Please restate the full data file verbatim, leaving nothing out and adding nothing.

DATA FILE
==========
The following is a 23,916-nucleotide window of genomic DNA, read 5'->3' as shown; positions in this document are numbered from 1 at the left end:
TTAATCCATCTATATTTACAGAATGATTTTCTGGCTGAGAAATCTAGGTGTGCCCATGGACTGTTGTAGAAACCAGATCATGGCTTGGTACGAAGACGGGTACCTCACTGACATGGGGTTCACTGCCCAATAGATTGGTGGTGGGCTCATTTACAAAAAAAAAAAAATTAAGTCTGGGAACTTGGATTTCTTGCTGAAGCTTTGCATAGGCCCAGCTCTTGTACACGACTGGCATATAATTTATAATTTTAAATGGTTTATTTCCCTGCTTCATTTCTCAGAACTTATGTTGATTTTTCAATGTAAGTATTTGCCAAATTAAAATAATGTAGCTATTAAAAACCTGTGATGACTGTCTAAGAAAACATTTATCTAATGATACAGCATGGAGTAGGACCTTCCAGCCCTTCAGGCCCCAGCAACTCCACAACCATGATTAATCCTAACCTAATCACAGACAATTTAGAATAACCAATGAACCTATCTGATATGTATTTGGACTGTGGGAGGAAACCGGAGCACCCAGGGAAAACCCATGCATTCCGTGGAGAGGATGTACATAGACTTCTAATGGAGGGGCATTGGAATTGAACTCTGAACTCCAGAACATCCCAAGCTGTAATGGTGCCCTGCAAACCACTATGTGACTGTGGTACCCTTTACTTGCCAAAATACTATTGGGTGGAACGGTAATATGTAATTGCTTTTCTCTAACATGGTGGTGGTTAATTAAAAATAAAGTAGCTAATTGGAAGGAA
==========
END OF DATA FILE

The following is a 23,916-nucleotide window of genomic DNA, read 5'->3' as shown; positions in this document are numbered from 1 at the left end:
TTAATCCATCTATATTTACAGAATGATTTTCTGGCTGAGAAATCTAGGTGTGCCCATGGACTGTTGTAGAAACCAGATCATGGCTTGGTACGAAGACGGGTACCTCACTGACATGGGGTTCACTGCCCAATAGATTGGTGGTGGGCTCATTTACAAAAAAAAAAAAATTAAGTCTGGGAACTTGGATTTCTTGCTGAAGCTTTGCATAGGCCCAGCTCTTGTACACGACTGGCATATAATTTATAATTTTAAATGGTTTATTTCCCTGCTTCATTTCTCAGAACTTATGTTGATTTTTCAATGTAAGTATTTGCCAAATTAAAATAATGTAGCTATTAAAAACCTGTGATGACTGTCTAAGAAAACATTTATCTAATGATACAGCATGGAGTAGGACCTTCCAGCCCTTCAGGCCCCAGCAACTCCACAACCATGATTAATCCTAACCTAATCACAGACAATTTAGAATAACCAATGAACCTATCTGATATGTATTTGGACTGTGGGAGGAAACCGGAGCACCCAGGGAAAACCCATGCATTCCGTGGAGAGGATGTACATAGACTTCTAATGGAGGGGCATTGGAATTGAACTCTGAACTCCAGAACATCCCAAGCTGTAATGGTGCCCTGCAAACCACTATGTGACTGTGGTACCCTTTACTTGCCAAAATACTATTGGGTGGAACGGTAATATGTAATTGCTTTTCTCTAACATGGTGGTGGTTAATTAAAAATAAAGTAGCTAATTGGAAGGAA